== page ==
Alcohol & Your Carry Permit
When it comes to Minnesota carry laws, alcohol is a concern. Carrying under the influence is a crime in a public place. So, can you carry in a bar? Read this page by Gun Crimes Defense Attorney Thomas Gallagher to explore these topics.
Minnesota carry laws and alcohol
Even with a carry permit, we may not lawfully carry a pistol in a public place in Minnesota when:
- under the influence of a “controlled substance;”
- or under the influence of alcohol;
- or with an alcohol concentration more than 0.04.
A police officer may arrest without a warrant upon probable cause of this offense; regardless whether committed in officer’s presence.
Prevention take-away: On a practical level, you’re not going to be “under the influence” at that low alcohol level. That’s why the real limit is the 0.04 alcohol concentration.
A 180 pound male could be over 0.04 after just two drinks or beers. And a 110 pound female cold be over after just one. So, the best plan could be to avoid drinking at all, while carrying in public.
But otherwise, look at a Widmark formula chart to find out how many drinks it takes to get you to 0.04. Then if you do drink, be sure to count your drinks and stay at or below 0.04.
Relationship to Minnesota DWI Laws
Sometimes we see cases where a police officer conducts a traffic stop, arrests on suspicion of DWI, then find a pistol in the car. When that happens, the driver may face charges of both Driving Under the Influence of Alcohol, and Carrying a Pistol in a Public Place with 0.04% or more Alcohol Concentration.
Police and legal procedures for both charges share some similarities. But they also have significant differences. See our related page for more about: Minnesota DUI laws.
Preliminary screening test
Good enough to arrest, but not to convict
Preliminary screening tests, or portable breath test machines (PBT), are screening tests. Screening means better than nothing but not accurate. And that’s why a positive result on a screening test must be followed by an evidentiary chemical test.
An evidentiary chemical test of breath, urine or blood is more accurate, compared to a screening test. They can still be unreliable, but we won’t get into that here.
When: A police officer may have reason to believe that the person was carrying under the influence or over 0.04. If so, the officer may require the person to provide a breath sample for a preliminary screening test.
A police officer uses a preliminary screening test to decide whether:
- to arrest, and
- whether to require the evidentiary chemical tests authorized in section § 624.7143.
But no one may use it in any court action, except:
- to prove that the police officer test properly required the PBT, or
- in a civil action arising out of the use of the pistol.
And following the preliminary screening test, a police officer may require additional, evidentiary tests as provided under section 624.7143.
But refusing a PBT subjects a person to the consequences of § 624.7143 for an evidentiary chemical test; unless the person submits to a urine test, blood test or breath test.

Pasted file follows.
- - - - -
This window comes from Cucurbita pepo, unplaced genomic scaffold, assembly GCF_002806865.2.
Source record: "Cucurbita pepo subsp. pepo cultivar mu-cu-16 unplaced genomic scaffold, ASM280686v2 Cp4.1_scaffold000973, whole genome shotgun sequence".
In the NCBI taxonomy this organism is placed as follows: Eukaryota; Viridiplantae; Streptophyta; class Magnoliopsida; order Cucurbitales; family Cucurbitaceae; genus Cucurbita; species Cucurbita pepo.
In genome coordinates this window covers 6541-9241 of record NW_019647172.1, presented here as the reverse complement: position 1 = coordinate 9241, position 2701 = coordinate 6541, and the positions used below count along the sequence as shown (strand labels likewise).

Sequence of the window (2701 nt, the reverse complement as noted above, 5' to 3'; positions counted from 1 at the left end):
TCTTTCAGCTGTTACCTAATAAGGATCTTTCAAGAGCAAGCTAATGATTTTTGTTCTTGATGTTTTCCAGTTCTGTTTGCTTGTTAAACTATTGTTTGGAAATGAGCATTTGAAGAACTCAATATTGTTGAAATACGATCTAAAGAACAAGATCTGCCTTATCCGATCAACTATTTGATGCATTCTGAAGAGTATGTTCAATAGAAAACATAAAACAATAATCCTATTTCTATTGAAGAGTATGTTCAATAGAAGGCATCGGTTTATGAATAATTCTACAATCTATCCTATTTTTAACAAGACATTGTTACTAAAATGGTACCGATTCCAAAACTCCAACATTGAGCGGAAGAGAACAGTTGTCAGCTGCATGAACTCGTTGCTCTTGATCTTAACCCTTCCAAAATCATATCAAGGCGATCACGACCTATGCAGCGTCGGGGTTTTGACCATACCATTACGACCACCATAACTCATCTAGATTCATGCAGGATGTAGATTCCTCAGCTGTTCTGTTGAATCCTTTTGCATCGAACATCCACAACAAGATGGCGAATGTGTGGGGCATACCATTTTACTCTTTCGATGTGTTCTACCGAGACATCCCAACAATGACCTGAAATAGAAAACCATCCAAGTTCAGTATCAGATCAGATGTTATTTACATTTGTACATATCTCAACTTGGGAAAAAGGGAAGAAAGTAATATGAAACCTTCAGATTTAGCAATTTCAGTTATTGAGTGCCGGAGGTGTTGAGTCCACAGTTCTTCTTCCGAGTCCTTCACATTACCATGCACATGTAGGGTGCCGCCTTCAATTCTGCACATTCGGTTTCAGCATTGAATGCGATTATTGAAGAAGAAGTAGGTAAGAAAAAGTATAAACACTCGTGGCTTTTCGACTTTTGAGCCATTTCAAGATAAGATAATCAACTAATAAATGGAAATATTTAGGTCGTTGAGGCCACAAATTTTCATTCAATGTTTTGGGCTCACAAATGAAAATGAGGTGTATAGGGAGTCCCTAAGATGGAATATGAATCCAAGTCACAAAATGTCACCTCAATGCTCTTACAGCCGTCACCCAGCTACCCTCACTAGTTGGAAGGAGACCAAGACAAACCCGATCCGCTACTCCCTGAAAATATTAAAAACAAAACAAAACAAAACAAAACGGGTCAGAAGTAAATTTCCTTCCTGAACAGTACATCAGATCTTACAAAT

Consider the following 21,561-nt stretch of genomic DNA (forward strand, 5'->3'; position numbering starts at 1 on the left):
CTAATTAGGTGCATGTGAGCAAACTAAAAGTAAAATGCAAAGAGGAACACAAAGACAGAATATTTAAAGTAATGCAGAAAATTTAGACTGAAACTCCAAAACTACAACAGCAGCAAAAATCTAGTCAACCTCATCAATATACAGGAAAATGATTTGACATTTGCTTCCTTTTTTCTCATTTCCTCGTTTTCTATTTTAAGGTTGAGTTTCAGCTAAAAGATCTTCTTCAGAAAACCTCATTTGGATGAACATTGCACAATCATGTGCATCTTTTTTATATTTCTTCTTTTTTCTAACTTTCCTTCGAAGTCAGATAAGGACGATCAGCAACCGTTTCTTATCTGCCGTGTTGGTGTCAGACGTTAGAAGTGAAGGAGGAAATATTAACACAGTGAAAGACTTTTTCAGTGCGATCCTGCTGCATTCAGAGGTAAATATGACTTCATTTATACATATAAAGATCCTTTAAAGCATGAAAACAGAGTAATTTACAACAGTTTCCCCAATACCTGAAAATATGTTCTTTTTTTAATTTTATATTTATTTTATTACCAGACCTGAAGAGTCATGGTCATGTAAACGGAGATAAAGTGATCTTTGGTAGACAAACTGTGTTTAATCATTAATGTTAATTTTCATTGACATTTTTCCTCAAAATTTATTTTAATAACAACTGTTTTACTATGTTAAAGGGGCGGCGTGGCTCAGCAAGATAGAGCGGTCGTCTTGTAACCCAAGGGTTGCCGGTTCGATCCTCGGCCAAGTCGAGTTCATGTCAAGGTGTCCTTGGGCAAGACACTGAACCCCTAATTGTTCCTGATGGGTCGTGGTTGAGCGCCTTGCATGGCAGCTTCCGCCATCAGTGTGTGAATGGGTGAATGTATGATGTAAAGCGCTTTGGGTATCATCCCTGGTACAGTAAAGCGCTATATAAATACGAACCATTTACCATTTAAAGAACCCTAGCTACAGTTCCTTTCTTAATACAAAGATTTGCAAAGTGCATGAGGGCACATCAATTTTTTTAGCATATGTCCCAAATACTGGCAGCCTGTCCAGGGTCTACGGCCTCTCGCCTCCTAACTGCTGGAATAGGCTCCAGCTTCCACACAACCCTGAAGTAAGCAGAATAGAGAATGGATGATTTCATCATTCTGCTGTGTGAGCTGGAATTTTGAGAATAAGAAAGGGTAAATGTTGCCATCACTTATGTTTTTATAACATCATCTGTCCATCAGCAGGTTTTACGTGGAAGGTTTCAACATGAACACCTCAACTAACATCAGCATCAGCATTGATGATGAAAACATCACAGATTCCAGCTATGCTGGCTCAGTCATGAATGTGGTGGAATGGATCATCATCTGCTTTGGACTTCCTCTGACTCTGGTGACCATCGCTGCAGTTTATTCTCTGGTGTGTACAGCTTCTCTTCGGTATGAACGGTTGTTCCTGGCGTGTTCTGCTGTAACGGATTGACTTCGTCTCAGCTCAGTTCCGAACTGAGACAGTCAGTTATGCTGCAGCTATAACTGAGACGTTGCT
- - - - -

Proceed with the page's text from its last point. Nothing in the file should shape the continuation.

Evidentiary chemical testing
If a police officer has probable cause to believe that you’ve been carrying (in public) under the influence or over 0.04, and:
- arrested you for same, or
- you refused the PBT, or
- got a PBT reading of over 0.04, or
- firearms-related accident resulting in property damage or injury;
only then the officer may require an evidentiary chemical test. Minnesota Statutes § 624.7143, subd. 1.
The police officer can request a breath sample for the evidentiary chemical test. But note that this is different than the previous preliminary screening test of breath. And, with a search warrant, the officer can request a urine or blood sample for an evidentiary test. Minnesota Statutes § 624.7143, subd. 1, 1a.
Refusal of the evidentiary chemical test
The evidentiary chemical test is “mandatory” under those conditions. But the penalty for refusal is civil, not criminal.
The Driving Under the Influence laws in Minnesota create a crime for refusing an evidentiary chemical test. But the carry permit laws do not create a refusal crime. The DUI Refusal Crime law has been under attack for years, for many good reasons we won’t discuss here.
The law says, “if a person refuses to take a test required ,,, none must be given.” But:
“a court may impose a civil penalty of $500 and may revoke the person’s authority to carry a pistol in a public place … for a period of one year from the date of the refusal. The person shall be accorded notice and an opportunity to be heard prior to imposition of the civil penalty or the revocation.”Minnesota Statutes § 624.7143, subd. 2.
Rights warning before evidentiary chemical test
And as with DUI cases in Minnesota, the police officer must read a rights warning:
“At the time a test is requested, the person must be informed that:Minnesota Statutes § 624.7143, subd. 3.